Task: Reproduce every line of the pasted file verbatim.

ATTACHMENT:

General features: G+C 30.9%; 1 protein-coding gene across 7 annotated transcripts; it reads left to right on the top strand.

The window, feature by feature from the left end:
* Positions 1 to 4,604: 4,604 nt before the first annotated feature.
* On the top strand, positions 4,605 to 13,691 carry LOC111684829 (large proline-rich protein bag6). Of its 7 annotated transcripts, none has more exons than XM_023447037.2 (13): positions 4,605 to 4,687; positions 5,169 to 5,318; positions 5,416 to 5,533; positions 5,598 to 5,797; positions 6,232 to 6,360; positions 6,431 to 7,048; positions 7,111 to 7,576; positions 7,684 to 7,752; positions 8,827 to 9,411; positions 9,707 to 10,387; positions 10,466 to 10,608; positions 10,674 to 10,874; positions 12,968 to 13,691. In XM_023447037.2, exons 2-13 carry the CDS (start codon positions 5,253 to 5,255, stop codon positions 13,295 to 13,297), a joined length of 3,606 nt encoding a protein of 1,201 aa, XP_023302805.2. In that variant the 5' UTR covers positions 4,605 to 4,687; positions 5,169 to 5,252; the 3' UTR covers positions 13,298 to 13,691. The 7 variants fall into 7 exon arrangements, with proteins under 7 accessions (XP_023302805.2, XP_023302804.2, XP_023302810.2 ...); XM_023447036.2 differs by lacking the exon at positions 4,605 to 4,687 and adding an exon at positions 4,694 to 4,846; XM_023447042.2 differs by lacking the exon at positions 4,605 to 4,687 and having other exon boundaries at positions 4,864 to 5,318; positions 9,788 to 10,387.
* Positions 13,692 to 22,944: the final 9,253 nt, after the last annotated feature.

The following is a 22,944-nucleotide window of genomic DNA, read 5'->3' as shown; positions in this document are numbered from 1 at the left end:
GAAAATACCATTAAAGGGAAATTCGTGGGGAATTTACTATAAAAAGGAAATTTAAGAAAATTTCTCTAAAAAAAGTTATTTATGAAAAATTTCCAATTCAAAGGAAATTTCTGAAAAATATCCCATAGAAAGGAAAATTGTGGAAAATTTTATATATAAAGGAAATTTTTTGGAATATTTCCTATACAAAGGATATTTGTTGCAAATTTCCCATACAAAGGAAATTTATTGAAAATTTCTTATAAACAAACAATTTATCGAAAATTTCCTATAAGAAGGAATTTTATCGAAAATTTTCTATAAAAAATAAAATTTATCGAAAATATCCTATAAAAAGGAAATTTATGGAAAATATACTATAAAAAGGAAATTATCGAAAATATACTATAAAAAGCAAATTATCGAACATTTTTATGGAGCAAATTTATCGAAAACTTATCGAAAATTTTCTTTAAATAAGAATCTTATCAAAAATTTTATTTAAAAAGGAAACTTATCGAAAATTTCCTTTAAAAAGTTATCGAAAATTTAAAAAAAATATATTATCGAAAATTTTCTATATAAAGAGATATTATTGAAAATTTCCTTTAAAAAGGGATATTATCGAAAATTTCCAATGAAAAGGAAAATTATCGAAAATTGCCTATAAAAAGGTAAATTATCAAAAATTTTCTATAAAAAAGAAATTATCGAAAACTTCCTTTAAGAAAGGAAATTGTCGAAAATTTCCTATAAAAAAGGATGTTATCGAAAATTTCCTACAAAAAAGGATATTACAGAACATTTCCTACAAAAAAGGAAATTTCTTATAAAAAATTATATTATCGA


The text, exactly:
General features: G+C 30.9%; 1 protein-coding gene across 7 annotated transcripts; it reads left to right on the top strand.

The window, feature by feature from the left end:
* Positions 1 to 4,604: 4,604 nt before the first annotated feature.
* On the top strand, positions 4,605 to 13,691 carry LOC111684829 (large proline-rich protein bag6). Of its 7 annotated transcripts, none has more exons than XM_023447037.2 (13): positions 4,605 to 4,687; positions 5,169 to 5,318; positions 5,416 to 5,533; positions 5,598 to 5,797; positions 6,232 to 6,360; positions 6,431 to 7,048; positions 7,111 to 7,576; positions 7,684 to 7,752; positions 8,827 to 9,411; positions 9,707 to 10,387; positions 10,466 to 10,608; positions 10,674 to 10,874; positions 12,968 to 13,691. In XM_023447037.2, exons 2-13 carry the CDS (start codon positions 5,253 to 5,255, stop codon positions 13,295 to 13,297), a joined length of 3,606 nt encoding a protein of 1,201 aa, XP_023302805.2. In that variant the 5' UTR covers positions 4,605 to 4,687; positions 5,169 to 5,252; the 3' UTR covers positions 13,298 to 13,691. The 7 variants fall into 7 exon arrangements, with proteins under 7 accessions (XP_023302805.2, XP_023302804.2, XP_023302810.2 ...); XM_023447036.2 differs by lacking the exon at positions 4,605 to 4,687 and adding an exon at positions 4,694 to 4,846; XM_023447042.2 differs by lacking the exon at positions 4,605 to 4,687 and having other exon boundaries at positions 4,864 to 5,318; positions 9,788 to 10,387.
* Positions 13,692 to 22,944: the final 9,253 nt, after the last annotated feature.

The following is a 22,944-nucleotide window of genomic DNA, read 5'->3' as shown; positions in this document are numbered from 1 at the left end:
GAAAATACCATTAAAGGGAAATTCGTGGGGAATTTACTATAAAAAGGAAATTTAAGAAAATTTCTCTAAAAAAAGTTATTTATGAAAAATTTCCAATTCAAAGGAAATTTCTGAAAAATATCCCATAGAAAGGAAAATTGTGGAAAATTTTATATATAAAGGAAATTTTTTGGAATATTTCCTATACAAAGGATATTTGTTGCAAATTTCCCATACAAAGGAAATTTATTGAAAATTTCTTATAAACAAACAATTTATCGAAAATTTCCTATAAGAAGGAATTTTATCGAAAATTTTCTATAAAAAATAAAATTTATCGAAAATATCCTATAAAAAGGAAATTTATGGAAAATATACTATAAAAAGGAAATTATCGAAAATATACTATAAAAAGCAAATTATCGAACATTTTTATGGAGCAAATTTATCGAAAACTTATCGAAAATTTTCTTTAAATAAGAATCTTATCAAAAATTTTATTTAAAAAGGAAACTTATCGAAAATTTCCTTTAAAAAGTTATCGAAAATTTAAAAAAAATATATTATCGAAAATTTTCTATATAAAGAGATATTATTGAAAATTTCCTTTAAAAAGGGATATTATCGAAAATTTCCAATGAAAAGGAAAATTATCGAAAATTGCCTATAAAAAGGTAAATTATCAAAAATTTTCTATAAAAAAGAAATTATCGAAAACTTCCTTTAAGAAAGGAAATTGTCGAAAATTTCCTATAAAAAAGGATGTTATCGAAAATTTCCTACAAAAAAGGATATTACAGAACATTTCCTACAAAAAAGGAAATTTCTTATAAAAAATTATATTATCGA